The Gananoque Inn occupies what was originally the Gananoque Carriage Works, a business founded in the 1870s by George and Charles Taylor. A child's cutter built on the premises is on display in the Inn lobby. In 1885, the company was purchased by George Burrows of the Standard Wagon Company of Cincinnati and by 1894, the operation had been moved to Brockville, Ontario.
The picturesque location of the former Gananoque Carriage Works, the substantial character of the building, and its prime location in the heart of the most charming part of the Thousand Islands were the perfect attributes of a summer hotel. The Gananoque Inn was opened in June of 1896 and remained under the ownership of the Brockville Carriage Company until March 1906 when Archibald Welsh of Montreal became the first private owner of the Inn.
On Friday, April 5, 1907 a disastrous fire left one third of the hotel in smoldering ruins. Within a few weeks however, debris had been cleared and the Inn was able to open for the summer season. The Welsh family continued to operate the hotel until September 1927, when the business was purchased by Ford McCarney. McCarney's son, Jack, returned from Cornell University and, at the age of 21, took over the management of the hotel. Jack McCarney's widow Dorothy took over the management of the Inn after his untimely death in 1933. The waterfront landmark was sold to Roy Hicks in 1960. Roy and Anna Hicks operated the hotel for 27 years, adding the front lawn motel units, the lower banquet/conference room, increasing the size of the ever-popular lounge and, most notably, constructing the Stone St. verandah and three-story tower.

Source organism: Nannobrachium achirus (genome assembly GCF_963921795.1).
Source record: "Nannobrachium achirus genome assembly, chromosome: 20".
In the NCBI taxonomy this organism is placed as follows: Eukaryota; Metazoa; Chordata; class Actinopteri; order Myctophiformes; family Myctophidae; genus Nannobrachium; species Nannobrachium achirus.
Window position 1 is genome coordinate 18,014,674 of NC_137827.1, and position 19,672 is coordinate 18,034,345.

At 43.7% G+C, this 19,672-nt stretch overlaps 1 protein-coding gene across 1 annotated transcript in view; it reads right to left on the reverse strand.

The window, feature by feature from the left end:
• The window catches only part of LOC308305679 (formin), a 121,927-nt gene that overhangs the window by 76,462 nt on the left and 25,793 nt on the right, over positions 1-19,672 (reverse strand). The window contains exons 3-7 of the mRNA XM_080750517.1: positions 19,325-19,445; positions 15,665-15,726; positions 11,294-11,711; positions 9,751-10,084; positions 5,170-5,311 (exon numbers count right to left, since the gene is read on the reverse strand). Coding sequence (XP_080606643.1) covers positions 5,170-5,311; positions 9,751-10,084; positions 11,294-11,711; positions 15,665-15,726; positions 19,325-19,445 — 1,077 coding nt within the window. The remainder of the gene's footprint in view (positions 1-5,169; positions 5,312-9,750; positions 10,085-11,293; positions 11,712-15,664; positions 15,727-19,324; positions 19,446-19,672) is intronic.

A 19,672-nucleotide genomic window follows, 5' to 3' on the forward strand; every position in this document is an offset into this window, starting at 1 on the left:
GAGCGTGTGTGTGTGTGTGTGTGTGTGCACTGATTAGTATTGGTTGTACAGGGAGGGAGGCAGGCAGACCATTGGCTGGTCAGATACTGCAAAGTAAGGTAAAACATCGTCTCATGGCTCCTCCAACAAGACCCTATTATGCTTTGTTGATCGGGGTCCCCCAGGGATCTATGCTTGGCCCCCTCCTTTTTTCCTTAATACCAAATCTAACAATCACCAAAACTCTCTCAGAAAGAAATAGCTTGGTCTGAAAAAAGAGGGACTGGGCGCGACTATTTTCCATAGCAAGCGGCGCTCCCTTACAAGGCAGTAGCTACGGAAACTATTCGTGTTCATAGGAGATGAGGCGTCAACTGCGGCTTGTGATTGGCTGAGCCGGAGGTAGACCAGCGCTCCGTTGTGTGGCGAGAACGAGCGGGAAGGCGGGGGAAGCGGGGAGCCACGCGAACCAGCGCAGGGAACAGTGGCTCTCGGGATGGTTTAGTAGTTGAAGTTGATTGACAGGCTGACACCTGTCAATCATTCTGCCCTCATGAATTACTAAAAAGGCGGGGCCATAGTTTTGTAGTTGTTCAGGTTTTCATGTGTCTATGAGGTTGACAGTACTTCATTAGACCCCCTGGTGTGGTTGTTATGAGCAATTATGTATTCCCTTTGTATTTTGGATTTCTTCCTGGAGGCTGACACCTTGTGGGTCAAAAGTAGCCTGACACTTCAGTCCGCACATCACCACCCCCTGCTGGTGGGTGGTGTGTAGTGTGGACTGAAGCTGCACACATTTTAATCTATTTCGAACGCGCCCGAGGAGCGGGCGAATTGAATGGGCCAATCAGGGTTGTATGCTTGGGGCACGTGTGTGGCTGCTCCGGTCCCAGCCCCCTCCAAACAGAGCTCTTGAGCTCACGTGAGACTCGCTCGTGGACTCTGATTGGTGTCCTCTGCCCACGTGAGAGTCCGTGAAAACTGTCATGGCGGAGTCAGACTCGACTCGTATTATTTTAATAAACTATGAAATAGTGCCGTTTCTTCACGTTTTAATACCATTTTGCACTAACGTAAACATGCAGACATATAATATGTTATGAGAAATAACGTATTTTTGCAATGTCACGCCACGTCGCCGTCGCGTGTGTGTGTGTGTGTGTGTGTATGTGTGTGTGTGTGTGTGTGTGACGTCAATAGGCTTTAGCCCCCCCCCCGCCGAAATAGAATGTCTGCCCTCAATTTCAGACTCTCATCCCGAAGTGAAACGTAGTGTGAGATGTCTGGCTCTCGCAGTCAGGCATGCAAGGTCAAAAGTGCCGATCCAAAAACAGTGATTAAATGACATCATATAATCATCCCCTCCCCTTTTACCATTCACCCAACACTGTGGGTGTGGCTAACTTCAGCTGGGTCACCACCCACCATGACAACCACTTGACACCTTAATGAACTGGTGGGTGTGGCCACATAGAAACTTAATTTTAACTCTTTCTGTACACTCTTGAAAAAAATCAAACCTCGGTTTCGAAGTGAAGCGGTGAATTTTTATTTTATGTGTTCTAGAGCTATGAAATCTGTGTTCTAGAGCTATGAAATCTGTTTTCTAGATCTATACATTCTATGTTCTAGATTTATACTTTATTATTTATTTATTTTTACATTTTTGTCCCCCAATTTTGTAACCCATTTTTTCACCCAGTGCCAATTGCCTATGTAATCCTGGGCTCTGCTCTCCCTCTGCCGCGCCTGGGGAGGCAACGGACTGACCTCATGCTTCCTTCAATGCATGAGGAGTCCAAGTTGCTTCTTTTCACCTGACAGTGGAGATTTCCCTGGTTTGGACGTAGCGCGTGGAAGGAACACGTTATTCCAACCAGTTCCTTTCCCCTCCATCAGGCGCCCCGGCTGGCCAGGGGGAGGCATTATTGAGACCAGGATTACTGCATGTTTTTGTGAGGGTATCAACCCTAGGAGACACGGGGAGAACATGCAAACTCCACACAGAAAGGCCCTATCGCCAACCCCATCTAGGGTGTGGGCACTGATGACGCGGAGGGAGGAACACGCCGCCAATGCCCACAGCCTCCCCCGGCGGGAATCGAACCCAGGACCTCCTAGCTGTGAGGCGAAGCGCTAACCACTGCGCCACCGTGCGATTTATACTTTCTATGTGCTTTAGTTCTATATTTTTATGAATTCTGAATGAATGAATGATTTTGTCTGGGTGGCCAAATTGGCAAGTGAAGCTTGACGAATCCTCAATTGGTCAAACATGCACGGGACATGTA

Between 1987 and 1995, the inn changed hands twice, with few noticeable improvements. A new era in the history of Gananoque's only waterfront resort was ushered in when "The Grand Old Lady" was sold to John and Noni Keilty. For Mr. Keilty this was a return to the town where he had been born and raised. John Keilty remains committed to reestablishing the Gananoque Inn as a very special property and contributing to the revitalization of Gananoque's waterfront. The Dining Room has once again become a favoured place to dine in the Thousand Islands. Many of the rooms have undergone wonderful transformations and renovations continue each winter.
In summer, the grounds are resplendent with flowers, due to the addition of numerous gardens, flower boxes and hanging baskets. In fall and winter, the lobby fireplace glows invitingly. The Dining Room is once again the favoured place to dine in the Thousand Islands year round. Weddings and conferences at the Inn are given special care. Whatever the season, the Innkeepers and their enthusiastic staff pride themselves in making guests feel very special, providing the many luxuries and services that make a visit to the historic Gananoque Inn unique.